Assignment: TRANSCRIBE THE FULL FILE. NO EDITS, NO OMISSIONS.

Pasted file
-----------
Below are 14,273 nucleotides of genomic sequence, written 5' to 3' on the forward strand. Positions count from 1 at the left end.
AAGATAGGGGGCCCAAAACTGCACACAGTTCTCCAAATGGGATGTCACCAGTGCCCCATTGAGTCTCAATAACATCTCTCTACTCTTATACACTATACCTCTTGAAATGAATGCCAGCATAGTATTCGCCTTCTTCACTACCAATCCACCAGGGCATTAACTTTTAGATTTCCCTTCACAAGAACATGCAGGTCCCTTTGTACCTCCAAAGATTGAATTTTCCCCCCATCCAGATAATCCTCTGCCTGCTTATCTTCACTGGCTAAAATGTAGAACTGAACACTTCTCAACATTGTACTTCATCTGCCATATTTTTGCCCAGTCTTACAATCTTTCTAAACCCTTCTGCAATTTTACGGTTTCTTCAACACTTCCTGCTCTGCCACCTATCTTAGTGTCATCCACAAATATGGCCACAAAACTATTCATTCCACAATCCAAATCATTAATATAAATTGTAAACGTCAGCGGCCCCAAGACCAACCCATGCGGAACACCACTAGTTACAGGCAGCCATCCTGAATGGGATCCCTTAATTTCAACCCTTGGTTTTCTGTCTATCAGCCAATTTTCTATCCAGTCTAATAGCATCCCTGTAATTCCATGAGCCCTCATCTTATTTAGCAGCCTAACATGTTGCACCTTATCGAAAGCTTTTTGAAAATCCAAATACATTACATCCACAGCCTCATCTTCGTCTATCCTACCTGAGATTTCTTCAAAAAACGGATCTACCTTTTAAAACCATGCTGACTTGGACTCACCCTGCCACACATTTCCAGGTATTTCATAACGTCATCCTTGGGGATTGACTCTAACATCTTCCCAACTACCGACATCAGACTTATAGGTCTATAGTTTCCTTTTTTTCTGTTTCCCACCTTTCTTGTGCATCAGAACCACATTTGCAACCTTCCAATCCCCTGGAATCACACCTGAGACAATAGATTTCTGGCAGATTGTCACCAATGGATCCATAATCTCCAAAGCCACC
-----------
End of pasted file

Below are 14,273 nucleotides of genomic sequence, written 5' to 3' on the forward strand. Positions count from 1 at the left end.
AAGATAGGGGGCCCAAAACTGCACACAGTTCTCCAAATGGGATGTCACCAGTGCCCCATTGAGTCTCAATAACATCTCTCTACTCTTATACACTATACCTCTTGAAATGAATGCCAGCATAGTATTCGCCTTCTTCACTACCAATCCACCAGGGCATTAACTTTTAGATTTCCCTTCACAAGAACATGCAGGTCCCTTTGTACCTCCAAAGATTGAATTTTCCCCCCATCCAGATAATCCTCTGCCTGCTTATCTTCACTGGCTAAAATGTAGAACTGAACACTTCTCAACATTGTACTTCATCTGCCATATTTTTGCCCAGTCTTACAATCTTTCTAAACCCTTCTGCAATTTTACGGTTTCTTCAACACTTCCTGCTCTGCCACCTATCTTAGTGTCATCCACAAATATGGCCACAAAACTATTCATTCCACAATCCAAATCATTAATATAAATTGTAAACGTCAGCGGCCCCAAGACCAACCCATGCGGAACACCACTAGTTACAGGCAGCCATCCTGAATGGGATCCCTTAATTTCAACCCTTGGTTTTCTGTCTATCAGCCAATTTTCTATCCAGTCTAATAGCATCCCTGTAATTCCATGAGCCCTCATCTTATTTAGCAGCCTAACATGTTGCACCTTATCGAAAGCTTTTTGAAAATCCAAATACATTACATCCACAGCCTCATCTTCGTCTATCCTACCTGAGATTTCTTCAAAAAACGGATCTACCTTTTAAAACCATGCTGACTTGGACTCACCCTGCCACACATTTCCAGGTATTTCATAACGTCATCCTTGGGGATTGACTCTAACATCTTCCCAACTACCGACATCAGACTTATAGGTCTATAGTTTCCTTTTTTTCTGTTTCCCACCTTTCTTGTGCATCAGAACCACATTTGCAACCTTCCAATCCCCTGGAATCACACCTGAGACAATAGATTTCTGGCAGATTGTCACCAATGGATCCATAATCTCCAAAGCCACC